We finally made it to Killarney and headed for our AirBnB to meet our host Olive. Olive, and her husband Billy, were there waiting for us when we arrived at their beautiful home, which was inside a gated community and situated on a beautiful piece of property. Olive immediately welcomed us to their home and showed us to our luxurious suite where we’d be staying for three nights. The room was huge, with large windows looking out onto their property, and had a giant en suite bathroom that was to die for. During the tour, Olive also made a point to mention that our room was at the front of the house so they wouldn’t hear us if we wandered in drunk from the pubs (haha). It is also worth mentioning that Olive laid out breakfast for us every morning, and sat and had a cup of tea and chatted with us each day while we ate. She was delightful!!

After we’d gotten settled, we wandered into downtown Killarney to find some food and a pint. Killarney was a beautiful and luxurious city, with many upscale hotels and restaurants. Because it is situated right at the gateway to the Ring of Kerry (a very popular tourist attraction, which I’ll come back to later), it draws quite the tourist crowd. We found a cute pub and enjoyed a few pints of Guinness and dinner before heading back early to tuck in.

Killarney, Day 2 (National Park, Ross Castle)

Killarney is situated right next to a national park, so the next morning we decided to go for a hike/walk in the park. It was a soggy day, but we’re no strangers to rain, so we put on our rain jackets and headed off. I’ve had some issues with small sores on my feet from my tennis shoes, so I opted to wear my Chacos and get some Irish mud between my toes. Our trail took us on a nice 40 minute loop through the park, including the highlight of the loop: Torc waterfall. The waterfall was beautiful, and even in the rain it was pretty busy with tourists.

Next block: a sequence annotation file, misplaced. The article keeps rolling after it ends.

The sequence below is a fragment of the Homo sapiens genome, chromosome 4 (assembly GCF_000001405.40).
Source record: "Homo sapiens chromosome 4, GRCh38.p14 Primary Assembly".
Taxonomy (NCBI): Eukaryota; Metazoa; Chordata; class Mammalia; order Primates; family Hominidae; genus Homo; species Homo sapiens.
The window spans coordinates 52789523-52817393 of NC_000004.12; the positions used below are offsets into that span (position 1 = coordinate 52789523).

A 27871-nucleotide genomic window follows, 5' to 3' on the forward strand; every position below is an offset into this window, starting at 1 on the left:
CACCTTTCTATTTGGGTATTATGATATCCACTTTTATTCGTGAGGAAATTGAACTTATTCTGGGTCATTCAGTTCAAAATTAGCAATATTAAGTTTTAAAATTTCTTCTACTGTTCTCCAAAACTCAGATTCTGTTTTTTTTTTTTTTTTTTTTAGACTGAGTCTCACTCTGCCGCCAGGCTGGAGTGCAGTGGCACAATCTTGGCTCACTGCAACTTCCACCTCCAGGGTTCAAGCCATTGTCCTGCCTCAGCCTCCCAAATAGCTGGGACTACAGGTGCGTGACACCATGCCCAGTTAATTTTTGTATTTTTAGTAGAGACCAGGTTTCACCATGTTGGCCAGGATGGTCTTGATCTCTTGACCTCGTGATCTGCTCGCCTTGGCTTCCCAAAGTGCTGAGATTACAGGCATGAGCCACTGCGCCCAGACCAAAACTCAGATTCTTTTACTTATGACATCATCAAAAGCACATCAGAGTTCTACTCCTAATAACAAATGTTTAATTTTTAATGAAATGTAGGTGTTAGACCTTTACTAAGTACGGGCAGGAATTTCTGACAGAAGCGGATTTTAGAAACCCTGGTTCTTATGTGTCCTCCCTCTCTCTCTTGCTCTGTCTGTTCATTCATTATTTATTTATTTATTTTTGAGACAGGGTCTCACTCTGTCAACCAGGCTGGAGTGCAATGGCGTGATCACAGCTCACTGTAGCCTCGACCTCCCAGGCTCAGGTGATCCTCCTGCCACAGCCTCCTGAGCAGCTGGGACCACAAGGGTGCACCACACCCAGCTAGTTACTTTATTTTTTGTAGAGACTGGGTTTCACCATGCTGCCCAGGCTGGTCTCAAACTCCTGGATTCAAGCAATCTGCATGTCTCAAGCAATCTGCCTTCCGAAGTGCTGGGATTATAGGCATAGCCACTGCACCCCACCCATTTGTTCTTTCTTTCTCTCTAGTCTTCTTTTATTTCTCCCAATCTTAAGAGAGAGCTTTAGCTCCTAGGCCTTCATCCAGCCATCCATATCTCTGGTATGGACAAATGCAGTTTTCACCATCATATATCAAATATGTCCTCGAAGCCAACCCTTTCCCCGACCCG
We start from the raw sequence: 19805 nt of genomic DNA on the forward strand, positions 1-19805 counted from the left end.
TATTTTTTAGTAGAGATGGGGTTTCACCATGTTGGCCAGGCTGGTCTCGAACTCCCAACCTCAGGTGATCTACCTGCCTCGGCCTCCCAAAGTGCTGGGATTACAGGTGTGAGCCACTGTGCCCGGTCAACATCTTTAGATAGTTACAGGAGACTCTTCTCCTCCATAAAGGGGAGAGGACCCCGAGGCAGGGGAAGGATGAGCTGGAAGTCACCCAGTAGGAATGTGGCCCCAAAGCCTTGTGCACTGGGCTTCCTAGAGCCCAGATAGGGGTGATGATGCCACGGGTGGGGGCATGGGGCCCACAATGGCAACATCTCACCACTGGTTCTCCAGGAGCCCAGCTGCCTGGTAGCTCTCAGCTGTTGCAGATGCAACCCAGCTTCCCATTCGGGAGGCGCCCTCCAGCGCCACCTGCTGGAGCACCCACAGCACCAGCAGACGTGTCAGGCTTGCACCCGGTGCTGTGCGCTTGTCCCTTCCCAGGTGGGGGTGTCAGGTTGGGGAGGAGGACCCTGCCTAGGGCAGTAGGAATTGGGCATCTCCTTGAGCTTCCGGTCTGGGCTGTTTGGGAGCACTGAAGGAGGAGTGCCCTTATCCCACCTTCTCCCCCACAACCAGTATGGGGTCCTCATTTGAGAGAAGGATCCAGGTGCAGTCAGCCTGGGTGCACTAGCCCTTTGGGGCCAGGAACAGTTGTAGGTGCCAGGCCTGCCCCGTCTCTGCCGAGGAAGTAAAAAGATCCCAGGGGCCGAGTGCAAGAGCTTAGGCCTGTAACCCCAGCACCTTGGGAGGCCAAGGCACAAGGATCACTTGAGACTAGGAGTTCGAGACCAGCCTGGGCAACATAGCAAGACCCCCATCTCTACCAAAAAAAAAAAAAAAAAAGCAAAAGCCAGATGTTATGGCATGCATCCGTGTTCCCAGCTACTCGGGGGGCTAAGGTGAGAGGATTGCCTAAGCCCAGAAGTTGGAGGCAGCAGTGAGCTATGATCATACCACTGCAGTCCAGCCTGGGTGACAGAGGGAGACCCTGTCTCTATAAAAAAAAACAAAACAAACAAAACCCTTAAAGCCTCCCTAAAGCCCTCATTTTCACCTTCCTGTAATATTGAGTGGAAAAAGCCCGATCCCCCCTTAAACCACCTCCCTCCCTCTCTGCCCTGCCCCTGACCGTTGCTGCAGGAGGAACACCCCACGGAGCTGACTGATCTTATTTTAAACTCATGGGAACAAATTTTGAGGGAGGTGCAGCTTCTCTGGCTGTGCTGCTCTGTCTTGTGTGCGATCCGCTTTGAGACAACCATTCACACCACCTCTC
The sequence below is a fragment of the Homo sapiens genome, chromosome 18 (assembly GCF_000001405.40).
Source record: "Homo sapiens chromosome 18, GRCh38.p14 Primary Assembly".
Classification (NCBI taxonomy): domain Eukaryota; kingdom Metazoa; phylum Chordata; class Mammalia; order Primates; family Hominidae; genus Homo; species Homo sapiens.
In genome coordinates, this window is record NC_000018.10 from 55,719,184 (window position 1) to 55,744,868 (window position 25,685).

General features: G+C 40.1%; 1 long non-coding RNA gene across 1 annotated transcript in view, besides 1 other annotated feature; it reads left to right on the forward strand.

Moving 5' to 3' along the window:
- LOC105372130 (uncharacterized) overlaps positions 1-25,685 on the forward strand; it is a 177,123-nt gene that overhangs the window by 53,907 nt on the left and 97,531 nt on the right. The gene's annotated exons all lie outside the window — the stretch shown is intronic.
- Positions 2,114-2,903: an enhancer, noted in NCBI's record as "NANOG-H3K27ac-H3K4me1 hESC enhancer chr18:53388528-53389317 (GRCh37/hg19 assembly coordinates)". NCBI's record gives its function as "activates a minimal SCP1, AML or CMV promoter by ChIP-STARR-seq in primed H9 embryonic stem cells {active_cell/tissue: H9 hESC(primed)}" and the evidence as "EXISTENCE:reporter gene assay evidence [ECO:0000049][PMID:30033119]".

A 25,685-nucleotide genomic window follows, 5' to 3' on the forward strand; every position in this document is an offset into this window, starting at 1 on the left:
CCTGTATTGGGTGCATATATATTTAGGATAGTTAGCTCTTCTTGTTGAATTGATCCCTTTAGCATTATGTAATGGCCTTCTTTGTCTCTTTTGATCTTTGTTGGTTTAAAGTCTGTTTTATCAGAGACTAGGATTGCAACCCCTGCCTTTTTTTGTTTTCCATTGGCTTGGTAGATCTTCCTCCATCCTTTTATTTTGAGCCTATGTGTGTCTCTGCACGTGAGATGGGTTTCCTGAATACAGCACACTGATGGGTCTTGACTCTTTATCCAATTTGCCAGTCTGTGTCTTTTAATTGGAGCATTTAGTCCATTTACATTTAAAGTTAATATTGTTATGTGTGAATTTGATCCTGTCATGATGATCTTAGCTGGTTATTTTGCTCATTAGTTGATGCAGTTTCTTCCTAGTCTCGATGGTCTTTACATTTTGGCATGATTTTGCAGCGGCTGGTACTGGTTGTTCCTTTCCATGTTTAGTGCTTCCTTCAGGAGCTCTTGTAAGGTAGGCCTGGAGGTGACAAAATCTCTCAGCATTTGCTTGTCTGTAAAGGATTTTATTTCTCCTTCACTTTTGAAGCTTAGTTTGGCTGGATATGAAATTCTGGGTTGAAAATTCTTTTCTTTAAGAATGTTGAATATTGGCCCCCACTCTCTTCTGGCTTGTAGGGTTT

The rest of the day was pretty low key…we checked out a castle, chased after an epic sunset, and drank some local brew at Killarney Brewing Company (the first decent craft beer we’d had in Ireland!).

Killarney, Day 3 (Ring of Kerry)

On our last full day in Killarney, we went on a bus tour around the Ring of Kerry. The Ring of Kerry consists of a 179km long circular scenic drive that takes you through spectacular Irish countryside, villages, and provides incomparable views like nothing you’ve ever seen. We ended up on a smaller bus than the usual giant tour buses that make the drive, and our driver Morris took us to several places that we wouldn’t have been able to see otherwise. We got so lucky with the weather, with clear blue skies and visibility for miles. Morris joked that the last time he had weather that good, there was a nun and a priest on board the tour.

One of the coolest parts of the tour was a stop where we got to see a traditional Irish sheepdog demonstration. I know, it sound like it would be boring, but it was actually really, really cool. The shepherd showed how he uses sets of unique signals to guide his two dogs in rounding up and sorting his sheep. He showed us all of the different varieties of sheep and explained their uses (meat, wool, etc.). We learned a lot!

Sheep varietals.

This sheep had one tear beneath his eye for every sheep dog he has killed.

But overall, the views were the best part and the photos don’t do them justice.

When we rolled back into town, we did some pub hopping and then headed back to get a good night of sleep before driving toward Galway the next day.